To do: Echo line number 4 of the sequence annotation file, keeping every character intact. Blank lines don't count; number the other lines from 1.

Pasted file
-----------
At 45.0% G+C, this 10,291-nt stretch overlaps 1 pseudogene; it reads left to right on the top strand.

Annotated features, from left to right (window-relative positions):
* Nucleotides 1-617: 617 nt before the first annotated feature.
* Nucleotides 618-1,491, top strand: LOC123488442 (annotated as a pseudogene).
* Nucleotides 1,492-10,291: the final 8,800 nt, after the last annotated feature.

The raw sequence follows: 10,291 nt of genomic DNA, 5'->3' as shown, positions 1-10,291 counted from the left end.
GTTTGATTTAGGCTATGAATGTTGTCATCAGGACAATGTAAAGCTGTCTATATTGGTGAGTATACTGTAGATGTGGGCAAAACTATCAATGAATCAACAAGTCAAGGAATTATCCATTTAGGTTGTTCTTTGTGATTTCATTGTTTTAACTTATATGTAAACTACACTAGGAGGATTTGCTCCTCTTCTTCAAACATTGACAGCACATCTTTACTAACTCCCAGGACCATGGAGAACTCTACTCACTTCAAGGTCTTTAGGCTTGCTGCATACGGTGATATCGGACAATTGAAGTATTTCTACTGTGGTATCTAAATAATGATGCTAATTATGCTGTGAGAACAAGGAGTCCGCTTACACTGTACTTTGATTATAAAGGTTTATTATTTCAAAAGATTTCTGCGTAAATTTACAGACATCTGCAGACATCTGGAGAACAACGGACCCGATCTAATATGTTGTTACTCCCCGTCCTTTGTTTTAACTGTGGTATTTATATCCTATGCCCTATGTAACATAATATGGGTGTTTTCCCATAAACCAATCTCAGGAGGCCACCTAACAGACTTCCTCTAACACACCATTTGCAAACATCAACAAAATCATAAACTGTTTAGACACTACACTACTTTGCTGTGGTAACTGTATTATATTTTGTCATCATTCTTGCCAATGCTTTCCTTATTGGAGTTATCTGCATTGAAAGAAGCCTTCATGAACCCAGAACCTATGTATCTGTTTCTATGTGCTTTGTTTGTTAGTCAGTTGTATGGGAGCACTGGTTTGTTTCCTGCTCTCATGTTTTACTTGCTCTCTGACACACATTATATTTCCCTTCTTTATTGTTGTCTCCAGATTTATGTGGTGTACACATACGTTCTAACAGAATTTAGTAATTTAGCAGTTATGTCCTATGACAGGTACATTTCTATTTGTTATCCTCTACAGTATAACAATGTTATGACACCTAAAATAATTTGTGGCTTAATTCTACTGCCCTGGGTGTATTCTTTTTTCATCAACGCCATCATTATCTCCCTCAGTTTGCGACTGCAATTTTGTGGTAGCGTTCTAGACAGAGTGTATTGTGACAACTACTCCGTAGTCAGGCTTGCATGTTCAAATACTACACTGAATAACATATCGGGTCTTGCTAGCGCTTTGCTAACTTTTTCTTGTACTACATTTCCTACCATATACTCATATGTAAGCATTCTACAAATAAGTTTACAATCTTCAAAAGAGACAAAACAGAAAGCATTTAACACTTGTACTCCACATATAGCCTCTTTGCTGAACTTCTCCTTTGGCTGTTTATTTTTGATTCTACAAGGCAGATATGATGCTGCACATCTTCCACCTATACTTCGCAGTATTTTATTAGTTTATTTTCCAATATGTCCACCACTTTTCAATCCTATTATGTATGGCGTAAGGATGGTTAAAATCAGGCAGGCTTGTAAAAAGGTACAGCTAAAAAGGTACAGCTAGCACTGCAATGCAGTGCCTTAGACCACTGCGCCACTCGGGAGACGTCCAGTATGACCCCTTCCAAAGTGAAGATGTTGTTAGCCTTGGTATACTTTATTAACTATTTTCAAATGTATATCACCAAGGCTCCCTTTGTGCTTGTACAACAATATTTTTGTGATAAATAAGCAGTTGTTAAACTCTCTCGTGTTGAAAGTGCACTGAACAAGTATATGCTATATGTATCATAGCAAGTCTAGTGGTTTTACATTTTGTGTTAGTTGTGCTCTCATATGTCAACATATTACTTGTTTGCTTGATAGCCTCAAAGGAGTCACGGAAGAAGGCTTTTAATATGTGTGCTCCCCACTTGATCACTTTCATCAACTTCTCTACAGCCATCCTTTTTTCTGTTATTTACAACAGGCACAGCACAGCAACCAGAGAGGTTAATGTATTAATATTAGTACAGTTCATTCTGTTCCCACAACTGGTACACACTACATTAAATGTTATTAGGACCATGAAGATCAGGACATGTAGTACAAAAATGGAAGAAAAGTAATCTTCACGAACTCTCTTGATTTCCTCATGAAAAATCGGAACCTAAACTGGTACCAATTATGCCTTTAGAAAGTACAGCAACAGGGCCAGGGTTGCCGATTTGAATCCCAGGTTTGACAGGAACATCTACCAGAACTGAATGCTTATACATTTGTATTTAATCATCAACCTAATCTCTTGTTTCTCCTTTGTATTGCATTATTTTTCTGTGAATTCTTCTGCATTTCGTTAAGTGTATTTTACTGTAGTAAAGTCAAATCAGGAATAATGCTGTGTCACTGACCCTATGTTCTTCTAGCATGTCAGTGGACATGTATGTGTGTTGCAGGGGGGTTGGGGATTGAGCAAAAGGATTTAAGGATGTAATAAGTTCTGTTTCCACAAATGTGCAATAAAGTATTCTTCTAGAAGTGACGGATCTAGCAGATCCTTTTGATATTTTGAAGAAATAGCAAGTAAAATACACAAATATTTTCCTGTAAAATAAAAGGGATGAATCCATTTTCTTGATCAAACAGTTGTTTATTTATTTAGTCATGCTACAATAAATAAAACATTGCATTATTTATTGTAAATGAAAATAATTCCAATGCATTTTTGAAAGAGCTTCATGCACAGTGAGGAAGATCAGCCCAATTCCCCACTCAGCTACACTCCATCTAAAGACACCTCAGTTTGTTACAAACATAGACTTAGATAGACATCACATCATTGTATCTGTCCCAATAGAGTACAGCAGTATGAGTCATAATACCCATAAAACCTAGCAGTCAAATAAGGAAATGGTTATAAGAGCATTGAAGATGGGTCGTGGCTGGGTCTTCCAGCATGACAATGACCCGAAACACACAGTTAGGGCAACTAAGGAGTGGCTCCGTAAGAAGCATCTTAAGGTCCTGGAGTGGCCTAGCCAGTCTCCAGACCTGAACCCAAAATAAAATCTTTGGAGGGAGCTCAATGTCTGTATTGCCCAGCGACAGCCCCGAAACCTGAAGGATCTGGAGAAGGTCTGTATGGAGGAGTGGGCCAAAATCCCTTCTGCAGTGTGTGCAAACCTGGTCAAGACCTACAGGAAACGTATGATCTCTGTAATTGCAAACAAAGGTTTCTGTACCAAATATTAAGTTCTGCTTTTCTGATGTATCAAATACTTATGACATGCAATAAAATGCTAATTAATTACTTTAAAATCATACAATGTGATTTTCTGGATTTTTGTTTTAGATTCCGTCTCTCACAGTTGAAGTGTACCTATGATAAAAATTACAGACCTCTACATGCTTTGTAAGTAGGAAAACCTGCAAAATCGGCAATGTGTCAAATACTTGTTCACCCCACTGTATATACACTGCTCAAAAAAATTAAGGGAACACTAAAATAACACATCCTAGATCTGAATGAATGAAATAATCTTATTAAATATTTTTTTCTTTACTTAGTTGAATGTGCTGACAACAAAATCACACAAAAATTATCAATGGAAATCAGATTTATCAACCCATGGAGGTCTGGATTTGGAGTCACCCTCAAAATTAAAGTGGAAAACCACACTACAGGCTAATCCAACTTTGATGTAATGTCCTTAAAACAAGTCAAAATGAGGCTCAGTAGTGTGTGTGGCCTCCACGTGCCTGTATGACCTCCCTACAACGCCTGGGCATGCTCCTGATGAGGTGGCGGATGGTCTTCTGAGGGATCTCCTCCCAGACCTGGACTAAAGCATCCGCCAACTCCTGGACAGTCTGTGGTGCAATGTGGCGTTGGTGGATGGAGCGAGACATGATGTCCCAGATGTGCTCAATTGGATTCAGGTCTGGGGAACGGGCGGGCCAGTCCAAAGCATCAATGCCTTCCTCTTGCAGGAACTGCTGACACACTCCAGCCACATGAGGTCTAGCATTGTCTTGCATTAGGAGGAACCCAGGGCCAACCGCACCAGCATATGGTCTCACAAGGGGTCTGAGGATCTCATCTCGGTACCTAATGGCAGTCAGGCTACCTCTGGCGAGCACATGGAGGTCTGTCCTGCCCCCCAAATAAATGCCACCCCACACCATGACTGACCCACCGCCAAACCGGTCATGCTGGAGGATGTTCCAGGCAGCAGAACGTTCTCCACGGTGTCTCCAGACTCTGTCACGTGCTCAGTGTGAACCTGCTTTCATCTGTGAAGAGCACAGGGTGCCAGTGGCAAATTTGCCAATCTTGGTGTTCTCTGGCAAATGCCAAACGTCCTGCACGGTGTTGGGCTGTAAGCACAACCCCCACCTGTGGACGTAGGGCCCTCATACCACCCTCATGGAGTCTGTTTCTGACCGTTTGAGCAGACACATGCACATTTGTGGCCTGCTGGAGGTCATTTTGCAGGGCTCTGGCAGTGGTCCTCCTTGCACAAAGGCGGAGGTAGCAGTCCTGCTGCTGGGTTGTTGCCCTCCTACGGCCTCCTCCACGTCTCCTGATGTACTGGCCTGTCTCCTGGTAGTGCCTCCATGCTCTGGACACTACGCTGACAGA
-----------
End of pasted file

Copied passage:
* Nucleotides 618-1,491, top strand: LOC123488442 (annotated as a pseudogene).